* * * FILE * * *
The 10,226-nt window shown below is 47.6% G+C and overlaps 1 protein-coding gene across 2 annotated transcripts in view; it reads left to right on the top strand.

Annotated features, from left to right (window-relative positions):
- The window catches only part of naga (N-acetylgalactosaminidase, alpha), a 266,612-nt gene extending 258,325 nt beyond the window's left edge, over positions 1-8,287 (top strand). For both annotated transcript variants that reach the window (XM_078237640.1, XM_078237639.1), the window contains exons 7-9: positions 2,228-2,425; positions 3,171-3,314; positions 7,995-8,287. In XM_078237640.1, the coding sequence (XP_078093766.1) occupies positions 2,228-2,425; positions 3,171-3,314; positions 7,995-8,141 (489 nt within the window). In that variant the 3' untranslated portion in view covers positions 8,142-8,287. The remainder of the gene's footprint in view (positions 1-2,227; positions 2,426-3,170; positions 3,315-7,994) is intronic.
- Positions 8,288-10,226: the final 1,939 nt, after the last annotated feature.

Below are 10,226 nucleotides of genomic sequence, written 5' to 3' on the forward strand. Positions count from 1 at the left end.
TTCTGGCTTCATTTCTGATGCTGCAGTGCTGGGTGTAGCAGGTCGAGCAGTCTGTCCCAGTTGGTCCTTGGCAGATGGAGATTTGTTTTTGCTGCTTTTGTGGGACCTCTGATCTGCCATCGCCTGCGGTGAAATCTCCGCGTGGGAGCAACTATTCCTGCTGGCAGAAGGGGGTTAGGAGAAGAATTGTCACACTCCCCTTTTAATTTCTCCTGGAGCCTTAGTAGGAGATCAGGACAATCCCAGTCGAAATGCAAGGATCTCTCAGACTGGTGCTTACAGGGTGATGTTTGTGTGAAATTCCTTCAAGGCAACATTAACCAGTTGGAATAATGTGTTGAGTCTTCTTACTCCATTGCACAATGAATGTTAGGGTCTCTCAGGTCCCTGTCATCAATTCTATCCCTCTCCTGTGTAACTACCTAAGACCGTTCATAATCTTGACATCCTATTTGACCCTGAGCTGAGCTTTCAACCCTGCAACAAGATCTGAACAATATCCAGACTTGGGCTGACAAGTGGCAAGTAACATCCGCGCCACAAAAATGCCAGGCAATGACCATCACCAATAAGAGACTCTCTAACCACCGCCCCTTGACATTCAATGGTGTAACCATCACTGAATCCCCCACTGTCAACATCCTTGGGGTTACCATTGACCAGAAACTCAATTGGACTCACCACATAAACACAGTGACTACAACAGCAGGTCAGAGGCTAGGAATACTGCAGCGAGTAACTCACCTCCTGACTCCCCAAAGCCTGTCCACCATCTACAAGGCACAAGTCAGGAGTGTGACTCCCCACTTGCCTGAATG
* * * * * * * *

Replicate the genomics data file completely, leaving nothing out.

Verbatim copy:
The 10,226-nt window shown below is 47.6% G+C and overlaps 1 protein-coding gene across 2 annotated transcripts in view; it reads left to right on the top strand.

Annotated features, from left to right (window-relative positions):
- The window catches only part of naga (N-acetylgalactosaminidase, alpha), a 266,612-nt gene extending 258,325 nt beyond the window's left edge, over positions 1-8,287 (top strand). For both annotated transcript variants that reach the window (XM_078237640.1, XM_078237639.1), the window contains exons 7-9: positions 2,228-2,425; positions 3,171-3,314; positions 7,995-8,287. In XM_078237640.1, the coding sequence (XP_078093766.1) occupies positions 2,228-2,425; positions 3,171-3,314; positions 7,995-8,141 (489 nt within the window). In that variant the 3' untranslated portion in view covers positions 8,142-8,287. The remainder of the gene's footprint in view (positions 1-2,227; positions 2,426-3,170; positions 3,315-7,994) is intronic.
- Positions 8,288-10,226: the final 1,939 nt, after the last annotated feature.

Below are 10,226 nucleotides of genomic sequence, written 5' to 3' on the forward strand. Positions count from 1 at the left end.
TTCTGGCTTCATTTCTGATGCTGCAGTGCTGGGTGTAGCAGGTCGAGCAGTCTGTCCCAGTTGGTCCTTGGCAGATGGAGATTTGTTTTTGCTGCTTTTGTGGGACCTCTGATCTGCCATCGCCTGCGGTGAAATCTCCGCGTGGGAGCAACTATTCCTGCTGGCAGAAGGGGGTTAGGAGAAGAATTGTCACACTCCCCTTTTAATTTCTCCTGGAGCCTTAGTAGGAGATCAGGACAATCCCAGTCGAAATGCAAGGATCTCTCAGACTGGTGCTTACAGGGTGATGTTTGTGTGAAATTCCTTCAAGGCAACATTAACCAGTTGGAATAATGTGTTGAGTCTTCTTACTCCATTGCACAATGAATGTTAGGGTCTCTCAGGTCCCTGTCATCAATTCTATCCCTCTCCTGTGTAACTACCTAAGACCGTTCATAATCTTGACATCCTATTTGACCCTGAGCTGAGCTTTCAACCCTGCAACAAGATCTGAACAATATCCAGACTTGGGCTGACAAGTGGCAAGTAACATCCGCGCCACAAAAATGCCAGGCAATGACCATCACCAATAAGAGACTCTCTAACCACCGCCCCTTGACATTCAATGGTGTAACCATCACTGAATCCCCCACTGTCAACATCCTTGGGGTTACCATTGACCAGAAACTCAATTGGACTCACCACATAAACACAGTGACTACAACAGCAGGTCAGAGGCTAGGAATACTGCAGCGAGTAACTCACCTCCTGACTCCCCAAAGCCTGTCCACCATCTACAAGGCACAAGTCAGGAGTGTGACTCCCCACTTGCCTGAATG